The pain relieving expert gives a brief insight and asks the right questions. A treatment has the desired success and the client refuses to cooperate and does not do his homework. Why?
The following situation: The toilet in the house is blocked again. For the 10th time this year.The handyman comes again and removes the problem. The handyman has already been paid 10 times for the same problem.
This time he answers the following at the end: “I know I earn my money with it and that’s a good thing. Maybe it would be helpful if I don’t have to help again for the 11th time because of the same problem, that you finally stop constantly trying to flush away the baby’s nappies and food remains in the toilet.”
Cause – solution – and consequences.
The handyman revealed an important secret to the family, something that will save a lot of money in the long run and eliminate the constant problems in the house with the toilet once and for all. Right? The long-term approach, so to speak.
Now, if the same thing happens for the 11th time – what can you call that? Stupidity? Laziness? Too wealthy? Boredom? Or loneliness – could be.
Let’s translate the whole thing into the realm of pain management. Why are long-term strategies in alternative pain treatments often more valued than short-term treatments that only suppress the pain? Because here the real cause is usually recognised and named. A clear starting point. You can work on that. And the additional option of pain suppression. The client notices very quickly that there is an improvement.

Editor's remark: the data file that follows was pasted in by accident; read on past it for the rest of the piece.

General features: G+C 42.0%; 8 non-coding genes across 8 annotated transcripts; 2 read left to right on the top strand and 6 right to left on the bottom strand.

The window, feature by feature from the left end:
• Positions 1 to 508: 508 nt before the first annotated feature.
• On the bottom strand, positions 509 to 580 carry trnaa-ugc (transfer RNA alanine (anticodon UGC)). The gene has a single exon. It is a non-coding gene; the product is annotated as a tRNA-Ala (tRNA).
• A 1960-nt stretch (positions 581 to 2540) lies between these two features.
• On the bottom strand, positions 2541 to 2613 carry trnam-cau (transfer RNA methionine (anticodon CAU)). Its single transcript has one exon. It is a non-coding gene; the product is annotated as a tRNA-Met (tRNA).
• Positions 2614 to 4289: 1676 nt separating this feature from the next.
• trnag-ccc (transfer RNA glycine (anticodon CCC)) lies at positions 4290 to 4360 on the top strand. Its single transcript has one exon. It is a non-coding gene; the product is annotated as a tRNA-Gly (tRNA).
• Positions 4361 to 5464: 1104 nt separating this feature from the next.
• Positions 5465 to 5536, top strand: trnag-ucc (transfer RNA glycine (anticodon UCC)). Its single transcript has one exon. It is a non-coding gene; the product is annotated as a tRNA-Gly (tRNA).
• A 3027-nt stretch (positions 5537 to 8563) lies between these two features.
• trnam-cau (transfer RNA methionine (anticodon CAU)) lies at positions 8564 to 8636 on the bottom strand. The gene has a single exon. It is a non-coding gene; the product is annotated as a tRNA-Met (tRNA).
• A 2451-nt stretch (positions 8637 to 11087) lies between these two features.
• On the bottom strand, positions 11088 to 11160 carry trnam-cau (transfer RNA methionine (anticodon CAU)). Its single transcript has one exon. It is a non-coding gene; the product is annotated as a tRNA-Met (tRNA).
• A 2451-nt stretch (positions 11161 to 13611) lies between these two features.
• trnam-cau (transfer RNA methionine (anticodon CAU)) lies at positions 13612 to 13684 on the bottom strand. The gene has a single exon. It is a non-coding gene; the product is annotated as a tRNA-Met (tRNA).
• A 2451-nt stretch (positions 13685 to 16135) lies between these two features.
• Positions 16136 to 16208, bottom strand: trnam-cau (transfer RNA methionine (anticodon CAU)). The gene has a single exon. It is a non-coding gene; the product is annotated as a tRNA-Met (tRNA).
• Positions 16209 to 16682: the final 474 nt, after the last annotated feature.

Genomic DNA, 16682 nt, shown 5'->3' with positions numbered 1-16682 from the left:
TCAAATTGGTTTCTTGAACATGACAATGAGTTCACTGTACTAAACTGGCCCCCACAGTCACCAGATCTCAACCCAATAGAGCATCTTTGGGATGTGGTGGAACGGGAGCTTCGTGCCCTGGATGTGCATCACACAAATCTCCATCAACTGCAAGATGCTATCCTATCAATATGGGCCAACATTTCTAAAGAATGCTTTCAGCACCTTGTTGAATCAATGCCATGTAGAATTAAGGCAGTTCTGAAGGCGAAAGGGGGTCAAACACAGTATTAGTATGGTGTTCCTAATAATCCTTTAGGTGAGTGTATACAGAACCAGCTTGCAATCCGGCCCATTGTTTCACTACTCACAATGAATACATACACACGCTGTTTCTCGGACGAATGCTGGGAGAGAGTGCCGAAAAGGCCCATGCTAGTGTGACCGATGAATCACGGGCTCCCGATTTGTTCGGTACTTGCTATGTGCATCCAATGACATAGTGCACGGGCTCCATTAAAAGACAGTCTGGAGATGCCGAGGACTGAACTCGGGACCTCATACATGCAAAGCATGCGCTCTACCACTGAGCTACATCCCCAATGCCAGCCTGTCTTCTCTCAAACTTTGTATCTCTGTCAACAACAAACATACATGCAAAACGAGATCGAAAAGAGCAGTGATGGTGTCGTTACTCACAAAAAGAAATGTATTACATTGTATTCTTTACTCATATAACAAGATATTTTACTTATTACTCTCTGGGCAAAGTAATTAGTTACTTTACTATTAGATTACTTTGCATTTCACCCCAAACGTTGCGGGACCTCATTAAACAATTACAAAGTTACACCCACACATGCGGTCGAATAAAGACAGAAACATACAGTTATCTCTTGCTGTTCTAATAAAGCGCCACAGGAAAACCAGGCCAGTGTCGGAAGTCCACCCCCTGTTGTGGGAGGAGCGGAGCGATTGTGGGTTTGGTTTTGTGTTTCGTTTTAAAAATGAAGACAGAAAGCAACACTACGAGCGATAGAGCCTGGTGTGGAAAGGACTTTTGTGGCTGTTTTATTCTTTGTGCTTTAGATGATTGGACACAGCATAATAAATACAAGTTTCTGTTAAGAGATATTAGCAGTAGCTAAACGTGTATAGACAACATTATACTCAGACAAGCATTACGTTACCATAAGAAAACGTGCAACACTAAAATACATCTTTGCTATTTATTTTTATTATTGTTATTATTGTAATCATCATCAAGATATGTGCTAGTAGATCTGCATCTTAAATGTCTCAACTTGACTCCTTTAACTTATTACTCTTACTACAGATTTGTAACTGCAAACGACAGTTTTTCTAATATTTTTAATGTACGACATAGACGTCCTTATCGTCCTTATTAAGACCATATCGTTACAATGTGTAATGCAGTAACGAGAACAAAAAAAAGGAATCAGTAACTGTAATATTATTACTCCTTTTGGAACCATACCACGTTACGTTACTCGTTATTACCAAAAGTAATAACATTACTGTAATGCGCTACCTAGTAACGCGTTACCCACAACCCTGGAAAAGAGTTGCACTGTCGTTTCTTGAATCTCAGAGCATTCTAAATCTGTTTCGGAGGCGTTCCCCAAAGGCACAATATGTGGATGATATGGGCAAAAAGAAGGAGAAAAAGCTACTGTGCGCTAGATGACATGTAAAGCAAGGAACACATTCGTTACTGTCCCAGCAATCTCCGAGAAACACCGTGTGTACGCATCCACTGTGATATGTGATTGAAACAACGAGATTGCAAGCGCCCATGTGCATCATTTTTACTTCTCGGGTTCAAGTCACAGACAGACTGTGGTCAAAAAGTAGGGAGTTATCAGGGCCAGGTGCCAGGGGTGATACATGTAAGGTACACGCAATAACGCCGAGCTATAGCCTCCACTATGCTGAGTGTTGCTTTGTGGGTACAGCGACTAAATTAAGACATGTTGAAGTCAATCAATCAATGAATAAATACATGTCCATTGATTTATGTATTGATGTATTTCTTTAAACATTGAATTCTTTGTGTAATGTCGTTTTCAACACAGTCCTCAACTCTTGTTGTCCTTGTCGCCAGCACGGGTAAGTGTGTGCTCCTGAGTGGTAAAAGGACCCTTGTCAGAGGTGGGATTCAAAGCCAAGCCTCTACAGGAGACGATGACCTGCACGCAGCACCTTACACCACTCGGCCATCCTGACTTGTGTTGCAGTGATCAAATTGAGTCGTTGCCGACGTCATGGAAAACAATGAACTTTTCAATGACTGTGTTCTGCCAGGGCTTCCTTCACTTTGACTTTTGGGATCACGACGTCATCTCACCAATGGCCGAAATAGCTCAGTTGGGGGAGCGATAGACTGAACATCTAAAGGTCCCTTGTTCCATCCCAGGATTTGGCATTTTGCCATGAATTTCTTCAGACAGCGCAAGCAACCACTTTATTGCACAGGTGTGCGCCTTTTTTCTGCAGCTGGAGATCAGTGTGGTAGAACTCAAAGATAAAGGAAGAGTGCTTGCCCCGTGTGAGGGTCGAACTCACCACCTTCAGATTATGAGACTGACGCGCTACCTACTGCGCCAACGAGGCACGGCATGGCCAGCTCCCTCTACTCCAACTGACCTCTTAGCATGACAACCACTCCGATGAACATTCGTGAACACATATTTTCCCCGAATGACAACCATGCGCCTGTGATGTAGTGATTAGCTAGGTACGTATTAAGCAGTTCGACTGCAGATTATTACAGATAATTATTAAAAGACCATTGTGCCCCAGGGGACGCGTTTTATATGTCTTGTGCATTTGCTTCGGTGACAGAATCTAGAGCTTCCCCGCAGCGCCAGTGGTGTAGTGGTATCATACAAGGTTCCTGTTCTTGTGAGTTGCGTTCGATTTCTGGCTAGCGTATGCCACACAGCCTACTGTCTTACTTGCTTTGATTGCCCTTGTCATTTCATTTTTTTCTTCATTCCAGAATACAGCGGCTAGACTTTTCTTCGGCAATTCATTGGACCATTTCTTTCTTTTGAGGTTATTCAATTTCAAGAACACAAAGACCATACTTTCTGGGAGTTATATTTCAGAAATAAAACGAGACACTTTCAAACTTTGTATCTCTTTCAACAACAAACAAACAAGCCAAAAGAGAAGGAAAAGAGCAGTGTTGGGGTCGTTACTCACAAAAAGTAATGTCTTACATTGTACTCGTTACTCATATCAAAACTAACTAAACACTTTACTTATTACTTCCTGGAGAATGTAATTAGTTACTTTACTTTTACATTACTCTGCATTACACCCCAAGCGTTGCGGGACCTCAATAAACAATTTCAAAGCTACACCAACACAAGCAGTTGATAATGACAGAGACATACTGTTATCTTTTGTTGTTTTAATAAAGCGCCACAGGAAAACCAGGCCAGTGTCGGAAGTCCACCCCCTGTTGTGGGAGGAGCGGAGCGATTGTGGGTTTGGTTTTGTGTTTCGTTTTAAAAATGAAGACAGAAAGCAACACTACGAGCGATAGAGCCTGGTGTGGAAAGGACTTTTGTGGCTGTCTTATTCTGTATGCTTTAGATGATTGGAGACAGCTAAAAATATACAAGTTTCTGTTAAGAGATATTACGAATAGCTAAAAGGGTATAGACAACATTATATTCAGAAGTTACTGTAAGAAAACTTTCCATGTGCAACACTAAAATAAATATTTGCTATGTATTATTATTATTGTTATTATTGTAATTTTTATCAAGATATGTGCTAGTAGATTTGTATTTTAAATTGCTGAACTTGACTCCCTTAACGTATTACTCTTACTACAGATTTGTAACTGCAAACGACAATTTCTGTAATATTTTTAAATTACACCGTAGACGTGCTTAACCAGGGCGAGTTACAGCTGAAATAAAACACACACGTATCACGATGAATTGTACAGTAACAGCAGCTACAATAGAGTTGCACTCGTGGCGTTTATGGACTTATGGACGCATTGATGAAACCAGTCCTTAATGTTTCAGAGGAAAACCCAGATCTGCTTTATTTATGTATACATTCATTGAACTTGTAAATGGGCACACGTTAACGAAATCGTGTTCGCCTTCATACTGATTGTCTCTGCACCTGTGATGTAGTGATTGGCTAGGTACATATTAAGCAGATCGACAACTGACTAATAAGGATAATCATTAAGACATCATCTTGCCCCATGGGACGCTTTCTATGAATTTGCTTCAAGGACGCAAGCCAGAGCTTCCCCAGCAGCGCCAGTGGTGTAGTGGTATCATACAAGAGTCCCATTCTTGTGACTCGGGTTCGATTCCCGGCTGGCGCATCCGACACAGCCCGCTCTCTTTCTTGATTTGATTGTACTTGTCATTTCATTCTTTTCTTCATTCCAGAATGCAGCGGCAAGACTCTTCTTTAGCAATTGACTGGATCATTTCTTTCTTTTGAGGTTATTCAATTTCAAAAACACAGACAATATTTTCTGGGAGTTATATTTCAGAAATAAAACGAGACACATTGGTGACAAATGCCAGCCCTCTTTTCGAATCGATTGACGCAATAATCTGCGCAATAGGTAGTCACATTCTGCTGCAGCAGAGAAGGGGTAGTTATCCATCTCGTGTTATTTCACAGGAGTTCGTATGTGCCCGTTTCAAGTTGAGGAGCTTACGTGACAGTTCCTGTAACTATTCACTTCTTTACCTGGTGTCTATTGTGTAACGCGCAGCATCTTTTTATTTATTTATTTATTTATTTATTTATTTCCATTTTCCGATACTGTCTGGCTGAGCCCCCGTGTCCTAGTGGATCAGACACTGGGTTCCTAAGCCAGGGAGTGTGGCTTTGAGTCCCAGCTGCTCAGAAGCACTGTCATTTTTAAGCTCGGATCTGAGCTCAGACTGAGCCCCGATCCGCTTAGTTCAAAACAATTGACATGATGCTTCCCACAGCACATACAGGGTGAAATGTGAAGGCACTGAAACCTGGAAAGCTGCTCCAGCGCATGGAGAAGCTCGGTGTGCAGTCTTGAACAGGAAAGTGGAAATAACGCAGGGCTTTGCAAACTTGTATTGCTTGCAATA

The pain is greatly reduced and finally (!) he can participate in a normal life again. The only condition to maintain this state and to develop it even further is to do the homework. This can be many things: Exercises. Nutrition. Breaking habits. Creating a new mindset.
Again, to clarify: after all the years, the trips from one practitioner to another, the despair, the pain, the vast sums of money spent, the loneliness – what prevents people from doing their homework? If they don’t do it – then we know what happens, don’t we?
Then the handyman comes a 11. … 15. … 20. … time. It’s not a long-term strategy. How much energy is left to go through this ordeal again for another 10 years? Is the person even ready to be pain-free then? Does he deserve it? I know this is a tough question. But also a necessary one. If it has already been proven that the approach helps in the long run, why doesn’t the client do his damn homework? What did our parents do when we broke the rules?
First a gentle warning, then a little more, more and finally the really harsh punishment. At least then the avoidance strategy was successful. To avoid X, I must not do Y. Have I myself refused clients to continue treatment if the homework was not done. Hell yes. That’s logical.
I’m not a mechanic who can just change aching parts in the body. I depend on the cooperation of the patient. If I don’t see that, then what I offer is obviously not the appropriate approach.
Reaching the holy grail is one thing, keeping it is quite another.
Many success on your path.